In this age of materialism and entitlement, it can be challenging for parents, educators and counselors to help facilitate gratitude in children, something that is perhaps especially important during the holidays season. Practicing gratitude is important because it trains the brain to look at the good parts in any situation, reinforcing a positive attitude as well as the resilience.
After over 20 years of counseling clients and in my experience as a mother of two teenage girls, I recommend the following tips:
- Set a positive example. Practice gratitude a part of your regular life, perhaps by giving thanks before meals, at bedtime, during a morning meditation or short prayer before going off to school, or when making toasts or at family gatherings during the holidays and year round. Constantly state that for which you are grateful, including your kids themselves, as well as their positive choices and behaviors.
- Focus on experiences rather than possessions. Consider giving gifts such as concert tickets, a fun class or a theater production that you can all enjoy together. Resist the urge to give them everything material item they desire.
- Be of service.Volunteer to give your kids the gift of perspective. Help them get outside of themselves and see the world from a greater lens by having the opportunity to help those who may be less fortunate. Allow them to feel the positive self-esteem that comes from being of service to others. Perhaps volunteer at a soup kitchen, a nursing home, church or synagogue or community organization.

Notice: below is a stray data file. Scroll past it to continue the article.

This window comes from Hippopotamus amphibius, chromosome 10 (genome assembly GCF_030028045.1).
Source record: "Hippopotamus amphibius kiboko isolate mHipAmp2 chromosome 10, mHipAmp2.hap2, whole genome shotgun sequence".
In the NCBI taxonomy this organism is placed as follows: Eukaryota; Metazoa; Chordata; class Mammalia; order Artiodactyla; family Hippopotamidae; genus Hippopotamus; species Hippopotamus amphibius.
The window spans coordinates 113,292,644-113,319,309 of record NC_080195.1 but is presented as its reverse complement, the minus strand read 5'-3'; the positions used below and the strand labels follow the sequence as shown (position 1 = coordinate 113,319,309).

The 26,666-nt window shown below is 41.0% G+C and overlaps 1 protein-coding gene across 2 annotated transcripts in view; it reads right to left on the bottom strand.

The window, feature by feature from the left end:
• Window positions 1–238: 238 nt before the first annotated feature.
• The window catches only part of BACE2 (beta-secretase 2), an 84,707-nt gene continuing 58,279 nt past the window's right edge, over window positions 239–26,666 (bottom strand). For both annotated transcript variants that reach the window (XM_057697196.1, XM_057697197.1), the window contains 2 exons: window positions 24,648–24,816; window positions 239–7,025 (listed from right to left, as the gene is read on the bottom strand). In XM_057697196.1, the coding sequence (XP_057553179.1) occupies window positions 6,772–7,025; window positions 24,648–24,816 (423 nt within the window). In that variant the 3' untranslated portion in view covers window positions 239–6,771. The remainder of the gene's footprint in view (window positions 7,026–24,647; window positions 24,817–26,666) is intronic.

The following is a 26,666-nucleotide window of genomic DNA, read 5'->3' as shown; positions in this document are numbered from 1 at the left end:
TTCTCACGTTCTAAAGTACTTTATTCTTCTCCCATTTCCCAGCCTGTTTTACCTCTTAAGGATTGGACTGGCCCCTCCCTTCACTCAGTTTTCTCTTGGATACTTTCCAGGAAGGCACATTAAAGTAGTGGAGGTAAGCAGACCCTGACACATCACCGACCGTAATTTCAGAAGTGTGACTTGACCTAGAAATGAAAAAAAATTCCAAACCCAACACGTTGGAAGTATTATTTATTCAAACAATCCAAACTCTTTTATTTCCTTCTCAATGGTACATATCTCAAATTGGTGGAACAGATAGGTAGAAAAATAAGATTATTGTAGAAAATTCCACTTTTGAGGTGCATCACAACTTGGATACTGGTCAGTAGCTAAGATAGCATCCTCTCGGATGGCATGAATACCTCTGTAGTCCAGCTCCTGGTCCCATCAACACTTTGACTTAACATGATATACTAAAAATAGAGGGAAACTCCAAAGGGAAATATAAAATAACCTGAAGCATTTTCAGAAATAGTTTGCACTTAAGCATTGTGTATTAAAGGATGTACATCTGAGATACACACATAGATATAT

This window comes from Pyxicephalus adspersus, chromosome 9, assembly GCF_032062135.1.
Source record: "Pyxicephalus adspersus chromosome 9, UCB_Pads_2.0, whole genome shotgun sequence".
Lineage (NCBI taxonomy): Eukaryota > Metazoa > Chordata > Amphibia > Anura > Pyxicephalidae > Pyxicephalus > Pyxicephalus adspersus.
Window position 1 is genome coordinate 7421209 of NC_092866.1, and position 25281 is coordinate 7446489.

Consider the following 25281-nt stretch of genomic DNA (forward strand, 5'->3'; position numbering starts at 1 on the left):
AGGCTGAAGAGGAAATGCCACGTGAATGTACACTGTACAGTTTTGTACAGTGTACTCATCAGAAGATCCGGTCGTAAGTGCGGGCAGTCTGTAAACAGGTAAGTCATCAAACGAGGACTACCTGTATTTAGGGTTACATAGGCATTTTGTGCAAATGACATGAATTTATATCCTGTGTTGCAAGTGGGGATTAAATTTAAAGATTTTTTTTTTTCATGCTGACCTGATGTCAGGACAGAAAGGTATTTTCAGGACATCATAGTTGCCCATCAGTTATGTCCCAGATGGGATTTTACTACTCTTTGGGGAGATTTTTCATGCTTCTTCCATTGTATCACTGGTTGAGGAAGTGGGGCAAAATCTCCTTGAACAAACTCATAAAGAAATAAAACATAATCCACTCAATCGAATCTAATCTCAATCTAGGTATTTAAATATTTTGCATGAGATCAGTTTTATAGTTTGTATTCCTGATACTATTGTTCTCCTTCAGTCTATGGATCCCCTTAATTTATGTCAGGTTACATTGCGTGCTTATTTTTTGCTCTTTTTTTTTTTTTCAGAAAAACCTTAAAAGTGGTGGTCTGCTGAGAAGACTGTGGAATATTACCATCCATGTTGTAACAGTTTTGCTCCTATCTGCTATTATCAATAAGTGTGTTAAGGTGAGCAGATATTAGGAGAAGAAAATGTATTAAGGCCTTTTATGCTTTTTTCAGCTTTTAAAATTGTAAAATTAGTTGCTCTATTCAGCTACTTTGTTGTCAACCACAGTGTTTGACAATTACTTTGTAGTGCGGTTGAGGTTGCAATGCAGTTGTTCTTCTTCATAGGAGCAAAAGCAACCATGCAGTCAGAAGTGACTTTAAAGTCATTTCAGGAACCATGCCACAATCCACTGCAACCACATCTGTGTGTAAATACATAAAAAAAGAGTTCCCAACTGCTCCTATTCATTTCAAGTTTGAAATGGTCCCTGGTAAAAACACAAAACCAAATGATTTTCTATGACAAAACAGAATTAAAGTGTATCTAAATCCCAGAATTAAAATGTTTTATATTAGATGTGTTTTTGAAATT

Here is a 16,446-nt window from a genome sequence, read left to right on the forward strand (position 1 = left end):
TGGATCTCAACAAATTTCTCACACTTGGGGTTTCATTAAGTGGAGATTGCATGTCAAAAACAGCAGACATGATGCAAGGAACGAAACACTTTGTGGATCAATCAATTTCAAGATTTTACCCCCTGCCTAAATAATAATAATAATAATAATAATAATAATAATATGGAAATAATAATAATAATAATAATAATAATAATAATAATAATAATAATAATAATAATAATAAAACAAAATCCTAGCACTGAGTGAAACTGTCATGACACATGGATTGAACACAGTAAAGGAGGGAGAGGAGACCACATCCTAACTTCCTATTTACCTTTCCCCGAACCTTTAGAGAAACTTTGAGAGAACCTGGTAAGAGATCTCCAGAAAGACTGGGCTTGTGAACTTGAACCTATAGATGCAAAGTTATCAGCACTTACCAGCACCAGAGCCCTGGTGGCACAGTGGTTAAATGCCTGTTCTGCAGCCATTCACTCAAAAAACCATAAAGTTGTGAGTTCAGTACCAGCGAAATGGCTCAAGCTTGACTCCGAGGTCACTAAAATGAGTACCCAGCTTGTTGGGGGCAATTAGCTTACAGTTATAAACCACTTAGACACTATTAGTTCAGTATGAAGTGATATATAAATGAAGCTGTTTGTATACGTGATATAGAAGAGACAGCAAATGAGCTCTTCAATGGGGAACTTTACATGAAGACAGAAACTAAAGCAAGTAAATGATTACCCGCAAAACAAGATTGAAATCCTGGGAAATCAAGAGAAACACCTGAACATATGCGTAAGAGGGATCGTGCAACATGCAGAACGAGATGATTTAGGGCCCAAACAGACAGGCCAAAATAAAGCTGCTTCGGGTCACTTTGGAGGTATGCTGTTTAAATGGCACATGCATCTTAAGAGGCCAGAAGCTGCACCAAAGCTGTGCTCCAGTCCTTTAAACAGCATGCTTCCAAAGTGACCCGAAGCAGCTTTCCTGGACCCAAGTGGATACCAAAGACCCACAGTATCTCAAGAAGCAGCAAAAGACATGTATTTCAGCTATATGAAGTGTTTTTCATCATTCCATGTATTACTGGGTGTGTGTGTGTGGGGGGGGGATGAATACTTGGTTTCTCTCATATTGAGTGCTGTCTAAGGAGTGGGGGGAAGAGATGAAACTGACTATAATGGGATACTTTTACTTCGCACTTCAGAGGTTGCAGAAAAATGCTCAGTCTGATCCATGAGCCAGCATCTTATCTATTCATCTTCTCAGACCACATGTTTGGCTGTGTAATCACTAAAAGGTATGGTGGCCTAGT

- Give to charity. Have your children select a charity that is meaningful to them (perhaps something that helps animals or the environment) and give to that charity in their name. Even consider matching or doubling what they give themselves.
- Keep a gratitude journal. Consider using an app such as Grateful: A Gratitude Journalor create a social media gratitude group or text message group thread for daily postings.
- Encouraging them to focus on their giving. Rather than focusing only on their wish list, encourage them to be thoughtful about what they would like to give to others. Encourage them to make gifts themselves. Allow them to take ownership in selecting and wrapping gifts from them, rather than doing it for them. This will help them feel the heart-warming feelings that come from giving.
- Set an intention for the holidays that sets the tone. As a family, discuss the intention of the holiday celebrations. Perhaps it is to enjoy your connection with one another, reflect on the deeper meaning of the time of year, or use it as an opportunity to rest and reboot before the New Year. Continue this positivity by making a vision board as a family for the New Year!
Whichever activities you select to promote gratitude, talk about them together as a family. Use the season as an opportunity to promote gratitude and watch your children and family blossom!